He is a member of the Royal Statistical Society and an honorary research fellow in the UCL Centre for Blockchain Technologies1. He has many years of academic and industrial experience in all fields of data science: statistical modeling, machine learning, classic AI, optimization, and more. Stylianos’ academic experience ranges across various domains.
Stelios is one of the foremost experts in the area of sports analytics, having done his Ph.D. in the use of machine learning for predicting football injuries. He has also done work in the area of neural networks, computational neuroscience, and cognitive science. He is also doing research in blockchain and more specifically in the area of tokenomics, where he studies topics such as the best mechanisms for handling volatility in token economies and evaluating Initial Coin Offerings (ICOs).
In terms of industrial experience, Stylianos has worked on a wide range of problems. Some examples include using deep learning to analyze data from mobile sensors and radar devices, to recommender systems, to natural language processing for social media data. He has also done work in the areas of econometrics, Bayesian modeling, forecasting, and research design.
He also has lots of experience in consulting for startups, having worked with companies that have raised millions in funding. Stylianos is also very active in the area of data science education. He is the founder of The Tesseract Academy2, a company whose mission is to help decision-makers understand deep technical topics such as machine learning and blockchain.
Stelios is also teaching “Social Media Analytics”, and “Quantitative Methods and Statistics with R” in the Cyprus International Institute of Management3. Finally, he often writes about data science, machine learning, blockchain, and other topics on his personal blog The Data Scientist4. http://tesseract.academy
Did You Know: (Book Articles)
CORE FIELDS OF DATA SCIENCE
Data science has three core fields, namely artificial intelligence, machine learning, and statistics.
Artificial Intelligence is all about replicating human brain function in a machine. The primary functions that AI should perform are logical reasoning, self-correction, and learning. While it has a wide range of applications, it is also a highly complicated technology because to make machines smart, a lot of data and computing power is required.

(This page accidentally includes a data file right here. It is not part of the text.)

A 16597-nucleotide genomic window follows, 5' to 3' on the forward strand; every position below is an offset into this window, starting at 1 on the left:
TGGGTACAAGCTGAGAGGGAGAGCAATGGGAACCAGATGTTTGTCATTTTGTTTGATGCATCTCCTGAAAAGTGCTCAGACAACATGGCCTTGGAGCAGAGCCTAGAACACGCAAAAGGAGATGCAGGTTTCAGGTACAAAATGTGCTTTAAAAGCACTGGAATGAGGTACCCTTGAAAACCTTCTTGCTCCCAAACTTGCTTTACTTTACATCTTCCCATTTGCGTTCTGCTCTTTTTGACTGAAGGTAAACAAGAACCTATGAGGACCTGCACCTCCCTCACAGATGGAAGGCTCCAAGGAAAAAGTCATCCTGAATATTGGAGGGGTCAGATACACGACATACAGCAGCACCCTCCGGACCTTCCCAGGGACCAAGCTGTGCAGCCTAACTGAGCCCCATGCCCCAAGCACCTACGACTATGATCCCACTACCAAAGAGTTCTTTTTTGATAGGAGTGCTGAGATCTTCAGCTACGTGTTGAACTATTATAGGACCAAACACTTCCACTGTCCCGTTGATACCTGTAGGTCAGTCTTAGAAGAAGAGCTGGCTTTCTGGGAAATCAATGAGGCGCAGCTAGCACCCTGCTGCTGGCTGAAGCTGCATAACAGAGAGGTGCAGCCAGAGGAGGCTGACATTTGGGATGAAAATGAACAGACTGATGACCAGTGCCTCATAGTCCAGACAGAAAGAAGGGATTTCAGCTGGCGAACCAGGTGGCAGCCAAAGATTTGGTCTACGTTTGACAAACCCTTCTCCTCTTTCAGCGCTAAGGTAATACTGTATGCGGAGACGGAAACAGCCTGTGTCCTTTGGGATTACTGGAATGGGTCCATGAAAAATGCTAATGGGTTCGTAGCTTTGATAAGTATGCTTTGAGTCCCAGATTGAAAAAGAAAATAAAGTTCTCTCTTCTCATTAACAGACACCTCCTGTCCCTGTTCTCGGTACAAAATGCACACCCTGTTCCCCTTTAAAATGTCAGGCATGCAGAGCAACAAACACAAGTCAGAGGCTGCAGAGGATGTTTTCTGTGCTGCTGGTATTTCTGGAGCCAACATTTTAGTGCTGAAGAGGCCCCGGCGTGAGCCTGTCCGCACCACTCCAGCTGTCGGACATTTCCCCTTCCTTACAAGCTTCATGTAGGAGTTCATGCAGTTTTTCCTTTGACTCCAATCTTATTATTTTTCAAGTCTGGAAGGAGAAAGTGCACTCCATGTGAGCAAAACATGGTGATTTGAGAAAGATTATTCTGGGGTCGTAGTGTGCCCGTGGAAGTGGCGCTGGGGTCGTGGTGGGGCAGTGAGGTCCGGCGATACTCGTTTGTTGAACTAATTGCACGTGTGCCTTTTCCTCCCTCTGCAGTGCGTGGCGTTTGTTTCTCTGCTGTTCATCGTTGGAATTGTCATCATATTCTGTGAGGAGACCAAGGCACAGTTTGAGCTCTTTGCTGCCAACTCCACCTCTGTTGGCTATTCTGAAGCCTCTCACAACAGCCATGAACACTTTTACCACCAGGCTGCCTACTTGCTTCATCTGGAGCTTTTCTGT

Machine learning refers to a computer’s ability to learn and improve beyond the scope of its programming. Thus, it relies on creating algorithms that are capable of learning from the data they are given. They are also designed to garner insights and then make forecasts regarding data they haven’t previously analyzed.
There are three approaches to machine learning, namely supervised, unsupervised, and reinforcement learning, plus some sub-fields (such as semi-supervised learning). Here, we will be talking only about supervised and unsupervised learning, since this is what is mainly used in business.
Let’s say you want to sort all your photographs based on content.
In supervised learning, you would provide the computer with labeled examples. So, you’d give it a picture of a dog and label it an animal. Then you’d feed it a picture of a person and label it human. The machine will then sort all the remaining pictures.
In unsupervised learning, you’d just give the machine all the photos and let it understand the different characteristics, and organize your photos.
In reinforcement learning, the machine learns based on errors and rewards. Thus, the machine analyzes its actions and their results.
Statistics is an essential tool in the arsenal of any data scientist because it helps to develop and study methods to collect, analyze, interpret, and present data. The numerous methodologies it uses enable data scientists to: